Elective procedures at Olympic Medical Center and Jefferson Healthcare have been postponed until at least next week because of high patient volumes and staffing shortages.
Jefferson Healthcare’s Facebook post said: “Patient volume is slightly higher than average, however, a smaller staff pool puts a strain on existing staff. Patient activity in the Emergency Department and Express Clinic continues to be very high but there was a slight decrease in activity last week over the prior week.
“Elective surgeries are postponed, ensuring that we can care for the most acutely ill and urgent/emergent cases. We maintain a COVID-safe environment to provide care for all of our patients.”
Elective procedures are also on hold for OMC this week, and that is evaluated weekly, depending on the hospital constraints as COVID-19 continues to surge in the community, said Dr. Scott Kennedy, OMC chief medical officer.
Elective surgeries are procedures that can be safely postponed by two weeks or more without causing further harm to the patient, Kennedy said.
By Tuesday morning, a total of 19 patients on the North Olympic Peninsula were hospitalized with COVID-19 between the two hospitals, with 15 at OMC in Port Angeles and four at Jefferson Healthcare, officials said.
As of 8:30 a.m. Tuesday, there were 59 total patients hospitalized at OMC and 13 at Jefferson Healthcare.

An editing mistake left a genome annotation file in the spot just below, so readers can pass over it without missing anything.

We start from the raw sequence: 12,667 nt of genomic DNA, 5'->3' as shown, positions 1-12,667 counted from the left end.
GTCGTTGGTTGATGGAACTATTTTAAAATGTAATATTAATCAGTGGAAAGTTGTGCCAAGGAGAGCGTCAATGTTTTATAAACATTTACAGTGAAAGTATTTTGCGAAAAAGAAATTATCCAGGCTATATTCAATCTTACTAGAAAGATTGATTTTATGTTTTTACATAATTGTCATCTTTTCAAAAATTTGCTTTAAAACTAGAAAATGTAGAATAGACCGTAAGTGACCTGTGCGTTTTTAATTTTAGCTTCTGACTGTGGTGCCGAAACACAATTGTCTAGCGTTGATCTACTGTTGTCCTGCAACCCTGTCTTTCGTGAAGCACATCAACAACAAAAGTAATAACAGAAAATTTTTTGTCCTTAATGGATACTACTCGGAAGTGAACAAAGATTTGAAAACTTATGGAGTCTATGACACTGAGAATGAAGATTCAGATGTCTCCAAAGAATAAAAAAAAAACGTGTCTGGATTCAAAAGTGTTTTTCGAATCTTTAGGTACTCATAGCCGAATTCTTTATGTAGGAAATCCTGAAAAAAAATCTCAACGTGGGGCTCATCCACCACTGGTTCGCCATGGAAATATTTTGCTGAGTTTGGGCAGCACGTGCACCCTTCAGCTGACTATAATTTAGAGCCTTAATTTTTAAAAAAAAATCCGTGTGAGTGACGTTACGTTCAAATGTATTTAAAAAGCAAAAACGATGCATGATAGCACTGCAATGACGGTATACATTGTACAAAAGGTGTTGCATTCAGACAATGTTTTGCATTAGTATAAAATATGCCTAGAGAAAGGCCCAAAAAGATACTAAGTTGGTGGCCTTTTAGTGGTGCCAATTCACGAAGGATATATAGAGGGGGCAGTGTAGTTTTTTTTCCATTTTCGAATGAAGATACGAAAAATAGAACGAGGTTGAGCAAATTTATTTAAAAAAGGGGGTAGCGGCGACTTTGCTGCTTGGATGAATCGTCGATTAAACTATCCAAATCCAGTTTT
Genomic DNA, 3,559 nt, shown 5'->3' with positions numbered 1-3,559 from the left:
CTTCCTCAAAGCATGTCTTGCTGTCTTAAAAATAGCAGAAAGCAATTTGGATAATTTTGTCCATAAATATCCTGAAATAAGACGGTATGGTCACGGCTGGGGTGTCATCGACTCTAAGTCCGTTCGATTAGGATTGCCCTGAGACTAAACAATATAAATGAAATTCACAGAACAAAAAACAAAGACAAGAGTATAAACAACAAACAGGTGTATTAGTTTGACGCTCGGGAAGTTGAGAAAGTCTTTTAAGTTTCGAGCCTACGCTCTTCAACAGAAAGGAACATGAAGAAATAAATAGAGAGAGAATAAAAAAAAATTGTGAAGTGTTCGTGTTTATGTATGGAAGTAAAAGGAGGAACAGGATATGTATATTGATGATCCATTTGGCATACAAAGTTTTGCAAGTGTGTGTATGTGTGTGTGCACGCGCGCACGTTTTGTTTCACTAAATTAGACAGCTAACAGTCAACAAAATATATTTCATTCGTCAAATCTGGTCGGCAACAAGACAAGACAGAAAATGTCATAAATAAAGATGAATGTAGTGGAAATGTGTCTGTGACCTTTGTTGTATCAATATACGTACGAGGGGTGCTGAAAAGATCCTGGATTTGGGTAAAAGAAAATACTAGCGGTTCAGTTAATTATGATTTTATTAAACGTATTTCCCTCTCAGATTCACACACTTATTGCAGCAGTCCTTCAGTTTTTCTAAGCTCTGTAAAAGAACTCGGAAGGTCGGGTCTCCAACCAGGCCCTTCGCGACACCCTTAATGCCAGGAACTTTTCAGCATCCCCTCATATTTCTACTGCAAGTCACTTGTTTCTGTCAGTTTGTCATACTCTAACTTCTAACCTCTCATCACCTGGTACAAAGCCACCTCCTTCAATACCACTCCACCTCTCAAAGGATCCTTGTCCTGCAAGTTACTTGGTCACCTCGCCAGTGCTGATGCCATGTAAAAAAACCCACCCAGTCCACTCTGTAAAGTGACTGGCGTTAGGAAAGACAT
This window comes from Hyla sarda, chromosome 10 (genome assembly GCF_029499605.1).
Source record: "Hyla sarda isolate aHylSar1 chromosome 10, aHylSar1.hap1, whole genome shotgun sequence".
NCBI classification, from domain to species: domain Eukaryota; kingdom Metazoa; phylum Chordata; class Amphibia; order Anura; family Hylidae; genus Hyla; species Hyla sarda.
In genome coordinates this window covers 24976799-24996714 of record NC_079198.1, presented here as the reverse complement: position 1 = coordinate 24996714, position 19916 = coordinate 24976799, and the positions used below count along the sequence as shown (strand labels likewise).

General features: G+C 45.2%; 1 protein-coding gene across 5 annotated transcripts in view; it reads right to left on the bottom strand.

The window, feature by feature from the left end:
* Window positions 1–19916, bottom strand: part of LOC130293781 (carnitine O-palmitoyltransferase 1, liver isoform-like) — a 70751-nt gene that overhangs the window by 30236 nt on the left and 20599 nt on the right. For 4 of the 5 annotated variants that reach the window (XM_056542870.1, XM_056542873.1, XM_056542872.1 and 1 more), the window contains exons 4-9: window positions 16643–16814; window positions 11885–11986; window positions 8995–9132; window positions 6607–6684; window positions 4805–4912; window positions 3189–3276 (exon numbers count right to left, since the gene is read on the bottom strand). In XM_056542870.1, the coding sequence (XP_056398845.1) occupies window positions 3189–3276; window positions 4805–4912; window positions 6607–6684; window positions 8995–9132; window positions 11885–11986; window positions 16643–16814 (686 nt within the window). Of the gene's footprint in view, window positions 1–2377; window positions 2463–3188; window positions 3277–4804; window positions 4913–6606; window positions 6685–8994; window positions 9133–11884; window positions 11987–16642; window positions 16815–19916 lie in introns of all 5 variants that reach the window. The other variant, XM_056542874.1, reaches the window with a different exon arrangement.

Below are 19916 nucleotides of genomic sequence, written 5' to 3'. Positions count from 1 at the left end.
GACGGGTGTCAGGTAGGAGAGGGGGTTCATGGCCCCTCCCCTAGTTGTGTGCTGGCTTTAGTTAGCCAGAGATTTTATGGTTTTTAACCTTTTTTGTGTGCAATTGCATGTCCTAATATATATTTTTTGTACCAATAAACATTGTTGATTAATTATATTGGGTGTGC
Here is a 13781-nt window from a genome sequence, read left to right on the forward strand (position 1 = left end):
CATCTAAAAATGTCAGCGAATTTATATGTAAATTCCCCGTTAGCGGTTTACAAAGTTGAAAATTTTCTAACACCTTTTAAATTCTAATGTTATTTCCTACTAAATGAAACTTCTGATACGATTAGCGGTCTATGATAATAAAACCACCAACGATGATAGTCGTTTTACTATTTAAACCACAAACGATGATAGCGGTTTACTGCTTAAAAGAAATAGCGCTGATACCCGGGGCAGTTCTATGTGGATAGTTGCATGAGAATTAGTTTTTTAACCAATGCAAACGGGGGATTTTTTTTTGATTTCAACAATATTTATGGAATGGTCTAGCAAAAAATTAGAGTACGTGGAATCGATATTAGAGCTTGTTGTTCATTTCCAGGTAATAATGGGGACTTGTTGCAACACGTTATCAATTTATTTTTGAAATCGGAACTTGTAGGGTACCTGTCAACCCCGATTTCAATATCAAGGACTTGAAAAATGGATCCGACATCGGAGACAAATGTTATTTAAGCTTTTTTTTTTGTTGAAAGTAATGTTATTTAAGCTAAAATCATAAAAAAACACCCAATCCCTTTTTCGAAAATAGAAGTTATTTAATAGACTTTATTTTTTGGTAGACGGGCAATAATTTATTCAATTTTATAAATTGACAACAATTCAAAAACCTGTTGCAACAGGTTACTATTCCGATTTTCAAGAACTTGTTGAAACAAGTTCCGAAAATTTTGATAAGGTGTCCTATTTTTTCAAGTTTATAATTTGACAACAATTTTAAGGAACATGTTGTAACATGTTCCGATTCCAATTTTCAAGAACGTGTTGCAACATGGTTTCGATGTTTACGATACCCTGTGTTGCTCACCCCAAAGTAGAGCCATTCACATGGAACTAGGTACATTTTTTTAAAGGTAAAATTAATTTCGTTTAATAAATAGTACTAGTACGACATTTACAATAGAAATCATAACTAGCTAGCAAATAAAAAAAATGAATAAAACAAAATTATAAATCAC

Of the COVID-19 patents, 12 at OMC were unvaccinated, said Darryl Wolfe, OMC chief executive officer, in a media briefing Tuesday afternoon.
Nearly 100 percent of the COVID-19 patients needing Intensive Care Unit (ICU) beds are unvaccinated at OMC, said Dr. Scott Kennedy, OMC chief medical officer.
Staffing shortages continues to be a main limiting factor for care for the hospitals, with OMC now hiring for 228 positions, more than 60 of which are among the nursing sector, said Jennifer Burkhardt, OMC chief human resources officer.
While there has been a slight improvement statewide in the strain on hospitals, it is still a challenge for Jefferson Healthcare and OMC to transfer patients to other hospitals for higher levels of care, due to high patient volumes statewide.
Officials at both hospitals urge residents to get vaccinated as soon as possible. They also urge people to not delay important medical care.
“Vaccination is really a life-protecting measure,” Kennedy said. “That said, if individuals are not vaccinated, they can still take measures that can help protect each other and the community; the masking, the physical distancing, the hand hygiene.
“Good, clean environments and really avoiding gatherings unmasked — it’s really a big deal,” Kennedy said.
“One thing we’ve seen at the hospital, if two individuals are masked, and it turns out one has COVID, we don’t have transmission of COVID. Masking makes a big difference.”